Following their arrival in Paris, the group wasted no time maximizing the experience.
During the program, the students participated in several unique opportunities including a trip to the French Open, a tour of Eurosport – one of the largest sports networks in the world – and a visit to the headquarters of the Italian Olympic Committee where they were presented with Rome’s bid for the 2024 Olympics. The students also did some sightseeing of classic destinations, like the Eiffel Tower. In addition, they were given a special tour of the Pope’s private gardens in Rome and a trip to Normandy, a region of France, to visit a famous equestrian facility.
The group met with Olympic athletes and reporters from all over the world including Suzette Hackney, a Journalism alumna who now works for the Indy Star as the Editorial Page Editor; Chuck Culpepper, writer for the Washington Post; Jim Bittermann, head of the European Bureau of CNN; and retired sportswriter John Henderson who shared his experience meeting the students on his blog.
Joanne Gerstner, Sports Journalist in Residence at the School of Journalism, and Journalism professor and specialist Lori Anne Dickerson used their connections in the field to make these encounters possible for the students.
"I think the reaction was ‘Wow, journalism is journalism.’ It doesn’t matter where you are, being good at what you do – your reporting, your writing, your sourcing – that’s what wins the game," said Gerstner.
Recent graduate Hanna Sprague finished her final credits during the trip. She said that it opened her eyes to unknown career opportunities and triggered her "travel bug."
"The things we learned though meeting with the professionals on our trips were things that no textbook could ever dream of teaching. We were hands-on, live and interacting with some of the most respected journalists, PR professionals and athletes in the world,” said Sprague. “We represented so much more than ourselves. We represented the J-School, we represented Michigan State and we represented the future of sports journalism."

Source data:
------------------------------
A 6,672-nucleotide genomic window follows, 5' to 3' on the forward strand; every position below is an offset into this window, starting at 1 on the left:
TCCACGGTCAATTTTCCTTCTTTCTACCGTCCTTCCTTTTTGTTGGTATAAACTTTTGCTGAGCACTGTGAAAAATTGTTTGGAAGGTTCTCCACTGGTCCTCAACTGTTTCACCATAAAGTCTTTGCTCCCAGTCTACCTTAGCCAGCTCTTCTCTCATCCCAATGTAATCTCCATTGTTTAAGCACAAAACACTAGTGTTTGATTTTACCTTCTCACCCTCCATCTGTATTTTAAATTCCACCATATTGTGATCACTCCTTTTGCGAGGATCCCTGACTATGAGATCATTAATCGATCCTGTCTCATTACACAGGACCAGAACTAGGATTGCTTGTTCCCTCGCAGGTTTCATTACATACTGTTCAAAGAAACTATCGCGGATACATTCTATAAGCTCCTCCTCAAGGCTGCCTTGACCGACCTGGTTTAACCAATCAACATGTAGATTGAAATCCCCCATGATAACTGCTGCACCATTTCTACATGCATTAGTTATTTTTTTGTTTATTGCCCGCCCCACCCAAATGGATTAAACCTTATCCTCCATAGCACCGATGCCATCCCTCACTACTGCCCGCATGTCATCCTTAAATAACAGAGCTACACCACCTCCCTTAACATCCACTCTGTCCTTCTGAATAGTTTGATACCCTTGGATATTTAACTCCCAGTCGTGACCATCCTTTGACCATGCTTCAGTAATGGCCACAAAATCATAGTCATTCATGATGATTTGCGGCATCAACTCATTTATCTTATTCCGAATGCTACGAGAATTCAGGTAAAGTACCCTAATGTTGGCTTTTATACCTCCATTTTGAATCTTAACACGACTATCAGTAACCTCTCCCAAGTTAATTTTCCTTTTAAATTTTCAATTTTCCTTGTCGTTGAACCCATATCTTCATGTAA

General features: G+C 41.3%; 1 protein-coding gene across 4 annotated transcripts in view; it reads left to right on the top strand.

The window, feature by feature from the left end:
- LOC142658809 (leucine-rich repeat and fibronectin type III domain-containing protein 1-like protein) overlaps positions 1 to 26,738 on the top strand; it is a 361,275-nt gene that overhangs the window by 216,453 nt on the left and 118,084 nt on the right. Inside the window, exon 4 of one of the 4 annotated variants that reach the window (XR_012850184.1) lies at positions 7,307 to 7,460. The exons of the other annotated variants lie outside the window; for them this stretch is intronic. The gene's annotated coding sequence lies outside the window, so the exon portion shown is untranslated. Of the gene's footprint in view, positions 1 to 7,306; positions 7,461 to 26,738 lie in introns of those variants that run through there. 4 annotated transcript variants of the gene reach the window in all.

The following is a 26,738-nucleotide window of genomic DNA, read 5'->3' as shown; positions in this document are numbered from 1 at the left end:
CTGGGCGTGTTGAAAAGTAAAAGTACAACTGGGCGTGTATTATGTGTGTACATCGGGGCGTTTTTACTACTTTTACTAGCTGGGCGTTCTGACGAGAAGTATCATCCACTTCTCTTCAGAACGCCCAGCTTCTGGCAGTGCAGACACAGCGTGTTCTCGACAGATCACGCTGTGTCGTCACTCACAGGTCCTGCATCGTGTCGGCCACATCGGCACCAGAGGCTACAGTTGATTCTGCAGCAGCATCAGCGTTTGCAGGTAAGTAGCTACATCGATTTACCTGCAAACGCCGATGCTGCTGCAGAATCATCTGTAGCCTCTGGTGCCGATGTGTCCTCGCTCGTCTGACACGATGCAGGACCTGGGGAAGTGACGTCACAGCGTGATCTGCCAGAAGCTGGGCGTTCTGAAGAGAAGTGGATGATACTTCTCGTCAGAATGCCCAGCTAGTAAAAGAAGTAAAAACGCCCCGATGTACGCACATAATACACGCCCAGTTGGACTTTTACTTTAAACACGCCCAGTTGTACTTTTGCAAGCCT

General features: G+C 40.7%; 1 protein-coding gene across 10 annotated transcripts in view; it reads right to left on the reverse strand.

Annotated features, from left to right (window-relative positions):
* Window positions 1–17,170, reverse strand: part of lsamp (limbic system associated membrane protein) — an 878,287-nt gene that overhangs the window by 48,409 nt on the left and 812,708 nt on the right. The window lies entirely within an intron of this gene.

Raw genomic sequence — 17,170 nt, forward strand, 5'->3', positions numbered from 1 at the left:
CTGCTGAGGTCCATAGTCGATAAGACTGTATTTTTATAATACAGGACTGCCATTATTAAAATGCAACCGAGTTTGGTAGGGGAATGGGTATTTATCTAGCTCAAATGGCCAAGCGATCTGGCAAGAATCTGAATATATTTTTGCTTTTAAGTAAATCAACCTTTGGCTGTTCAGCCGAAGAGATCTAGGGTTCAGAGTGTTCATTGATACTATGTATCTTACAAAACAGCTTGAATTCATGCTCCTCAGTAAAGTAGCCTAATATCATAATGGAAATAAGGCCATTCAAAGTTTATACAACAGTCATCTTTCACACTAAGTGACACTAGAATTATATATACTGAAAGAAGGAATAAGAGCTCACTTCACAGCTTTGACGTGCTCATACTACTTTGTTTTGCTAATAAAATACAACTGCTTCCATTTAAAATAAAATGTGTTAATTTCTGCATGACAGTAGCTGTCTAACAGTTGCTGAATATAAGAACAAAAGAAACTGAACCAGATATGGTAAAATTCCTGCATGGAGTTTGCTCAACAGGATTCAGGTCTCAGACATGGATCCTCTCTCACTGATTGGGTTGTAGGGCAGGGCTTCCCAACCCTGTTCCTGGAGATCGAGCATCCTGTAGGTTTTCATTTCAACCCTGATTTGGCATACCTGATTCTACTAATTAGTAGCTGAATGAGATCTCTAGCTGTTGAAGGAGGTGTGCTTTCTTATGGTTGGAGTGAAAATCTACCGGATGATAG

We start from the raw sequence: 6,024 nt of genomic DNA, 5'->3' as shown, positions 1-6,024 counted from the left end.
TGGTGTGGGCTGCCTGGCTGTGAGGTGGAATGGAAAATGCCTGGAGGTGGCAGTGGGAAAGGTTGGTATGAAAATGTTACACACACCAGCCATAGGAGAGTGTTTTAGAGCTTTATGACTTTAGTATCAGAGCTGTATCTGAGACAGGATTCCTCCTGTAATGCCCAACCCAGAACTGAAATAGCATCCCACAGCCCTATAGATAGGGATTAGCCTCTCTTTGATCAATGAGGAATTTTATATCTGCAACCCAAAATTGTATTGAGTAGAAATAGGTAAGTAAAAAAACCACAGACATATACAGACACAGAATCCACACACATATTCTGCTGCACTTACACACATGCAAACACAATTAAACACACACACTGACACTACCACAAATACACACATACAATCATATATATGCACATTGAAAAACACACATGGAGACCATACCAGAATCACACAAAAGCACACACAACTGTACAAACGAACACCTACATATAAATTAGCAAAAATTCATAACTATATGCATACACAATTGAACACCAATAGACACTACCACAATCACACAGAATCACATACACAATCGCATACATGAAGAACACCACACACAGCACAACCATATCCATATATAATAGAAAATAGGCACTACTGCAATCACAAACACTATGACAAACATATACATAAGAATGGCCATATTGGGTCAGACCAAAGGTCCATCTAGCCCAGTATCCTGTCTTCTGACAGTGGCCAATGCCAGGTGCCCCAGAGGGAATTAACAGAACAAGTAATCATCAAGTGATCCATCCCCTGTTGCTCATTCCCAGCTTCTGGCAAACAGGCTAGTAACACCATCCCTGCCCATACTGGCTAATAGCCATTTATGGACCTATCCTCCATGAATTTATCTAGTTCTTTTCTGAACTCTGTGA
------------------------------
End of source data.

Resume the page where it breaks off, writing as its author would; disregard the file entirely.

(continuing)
Senior Christopher Boggus savored the small things during the trip like cooking an authentic Italian meal with some of the other students and climbing to the top of the Eiffel Tower. He called himself lucky to have been a part of the study abroad.
"The time I spent over here making new friends and learning from the different journalists and athletes has helped me grow not only as a journalist, but also as a person and a student of life,” said Boggus. “Not to mention just living within the bounds of these cultural differences gives you a certain perspective that I believe is going to be very important for me becoming a more wise and intelligent contributor to this world."
The Journey Continues
A second Sports Journalism study abroad is reportedly guaranteed, according to Gerstner who said that students have already contacted her to express their interest in the next trip. She explained that, at this time, they are planning to host the trip every other year in order to keep it “special” and coordinate more unique experiences and connections abroad.
"The good news is we pretty much put out the Sparty flag, as we called it, anywhere and everywhere you could go, so we spread the name of MSU Sports Journalism far and wide and every single group and person that came in contact with our students were just like ‘These students are amazing. They’re great. It’s so good to see the future of journalism is in their hands.’ They made some good impressions, so I was a very happy professor," said Gerstner.